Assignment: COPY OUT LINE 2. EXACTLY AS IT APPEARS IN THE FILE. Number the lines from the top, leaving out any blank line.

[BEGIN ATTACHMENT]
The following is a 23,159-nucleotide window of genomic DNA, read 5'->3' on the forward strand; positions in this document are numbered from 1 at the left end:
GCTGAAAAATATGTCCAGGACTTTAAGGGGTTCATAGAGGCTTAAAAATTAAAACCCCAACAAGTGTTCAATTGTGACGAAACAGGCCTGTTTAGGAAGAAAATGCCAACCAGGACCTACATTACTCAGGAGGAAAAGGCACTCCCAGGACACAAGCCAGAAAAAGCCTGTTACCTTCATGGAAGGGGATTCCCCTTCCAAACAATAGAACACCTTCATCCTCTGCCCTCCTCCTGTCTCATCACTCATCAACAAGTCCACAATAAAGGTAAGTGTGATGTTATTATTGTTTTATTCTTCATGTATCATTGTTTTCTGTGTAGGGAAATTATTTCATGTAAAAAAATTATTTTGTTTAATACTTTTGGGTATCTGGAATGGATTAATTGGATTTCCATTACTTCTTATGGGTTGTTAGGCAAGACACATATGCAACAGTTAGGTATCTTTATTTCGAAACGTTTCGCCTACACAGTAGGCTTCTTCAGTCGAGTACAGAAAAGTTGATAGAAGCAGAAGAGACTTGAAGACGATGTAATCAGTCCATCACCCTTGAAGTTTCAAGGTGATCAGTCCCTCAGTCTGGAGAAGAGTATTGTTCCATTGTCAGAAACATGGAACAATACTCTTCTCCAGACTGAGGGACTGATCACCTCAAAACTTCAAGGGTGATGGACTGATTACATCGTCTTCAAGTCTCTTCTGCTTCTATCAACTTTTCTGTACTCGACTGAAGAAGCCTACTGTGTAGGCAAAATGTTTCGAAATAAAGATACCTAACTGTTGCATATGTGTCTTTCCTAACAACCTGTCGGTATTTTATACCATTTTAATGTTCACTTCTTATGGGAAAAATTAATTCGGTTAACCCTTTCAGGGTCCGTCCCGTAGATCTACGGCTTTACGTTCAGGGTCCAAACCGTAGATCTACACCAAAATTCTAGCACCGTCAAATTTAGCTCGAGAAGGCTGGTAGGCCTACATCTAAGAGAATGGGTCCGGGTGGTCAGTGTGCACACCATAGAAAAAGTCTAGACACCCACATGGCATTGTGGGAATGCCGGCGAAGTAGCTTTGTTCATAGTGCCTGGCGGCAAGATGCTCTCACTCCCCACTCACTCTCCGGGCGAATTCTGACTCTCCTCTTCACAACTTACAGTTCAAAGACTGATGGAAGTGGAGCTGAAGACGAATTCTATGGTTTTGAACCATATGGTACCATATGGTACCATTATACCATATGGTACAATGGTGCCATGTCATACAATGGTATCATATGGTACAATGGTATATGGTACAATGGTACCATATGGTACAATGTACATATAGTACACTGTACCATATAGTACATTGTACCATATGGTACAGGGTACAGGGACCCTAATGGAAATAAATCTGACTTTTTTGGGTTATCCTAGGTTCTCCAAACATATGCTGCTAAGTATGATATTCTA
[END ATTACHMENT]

GCTGAAAAATATGTCCAGGACTTTAAGGGGTTCATAGAGGCTTAAAAATTAAAACCCCAACAAGTGTTCAATTGTGACGAAACAGGCCTGTTTAGGAAGAAAATGCCAACCAGGACCTACATTACTCAGGAGGAAAAGGCACTCCCAGGACACAAGCCAGAAAAAGCCTGTTACCTTCATGGAAGGGGATTCCCCTTCCAAACAATAGAACACCTTCATCCTCTGCCCTCCTCCTGTCTCATCACTCATCAACAAGTCCACAATAAAGGTAAGTGTGATGTTATTATTGTTTTATTCTTCATGTATCATTGTTTTCTGTGTAGGGAAATTATTTCATGTAAAAAAATTATTTTGTTTAATACTTTTGGGTATCTGGAATGGATTAATTGGATTTCCATTACTTCTTATGGGTTGTTAGGCAAGACACATATGCAACAGTTAGGTATCTTTATTTCGAAACGTTTCGCCTACACAGTAGGCTTCTTCAGTCGAGTACAGAAAAGTTGATAGAAGCAGAAGAGACTTGAAGACGATGTAATCAGTCCATCACCCTTGAAGTTTCAAGGTGATCAGTCCCTCAGTCTGGAGAAGAGTATTGTTCCATTGTCAGAAACATGGAACAATACTCTTCTCCAGACTGAGGGACTGATCACCTCAAAACTTCAAGGGTGATGGACTGATTACATCGTCTTCAAGTCTCTTCTGCTTCTATCAACTTTTCTGTACTCGACTGAAGAAGCCTACTGTGTAGGCAAAATGTTTCGAAATAAAGATACCTAACTGTTGCATATGTGTCTTTCCTAACAACCTGTCGGTATTTTATACCATTTTAATGTTCACTTCTTATGGGAAAAATTAATTCGGTTAACCCTTTCAGGGTCCGTCCCGTAGATCTACGGCTTTACGTTCAGGGTCCAAACCGTAGATCTACACCAAAATTCTAGCACCGTCAAATTTAGCTCGAGAAGGCTGGTAGGCCTACATCTAAGAGAATGGGTCCGGGTGGTCAGTGTGCACACCATAGAAAAAGTCTAGACACCCACATGGCATTGTGGGAATGCCGGCGAAGTAGCTTTGTTCATAGTGCCTGGCGGCAAGATGCTCTCACTCCCCACTCACTCTCCGGGCGAATTCTGACTCTCCTCTTCACAACTTACAGTTCAAAGACTGATGGAAGTGGAGCTGAAGACGAATTCTATGGTTTTGAACCATATGGTACCATATGGTACCATTATACCATATGGTACAATGGTGCCATGTCATACAATGGTATCATATGGTACAATGGTATATGGTACAATGGTACCATATGGTACAATGTACATATAGTACACTGTACCATATAGTACATTGTACCATATGGTACAGGGTACAGGGACCCTAATGGAAATAAATCTGACTTTTTTGGGTTATCCTAGGTTCTCCAAACATATGCTGCTAAGTATGATATTCTA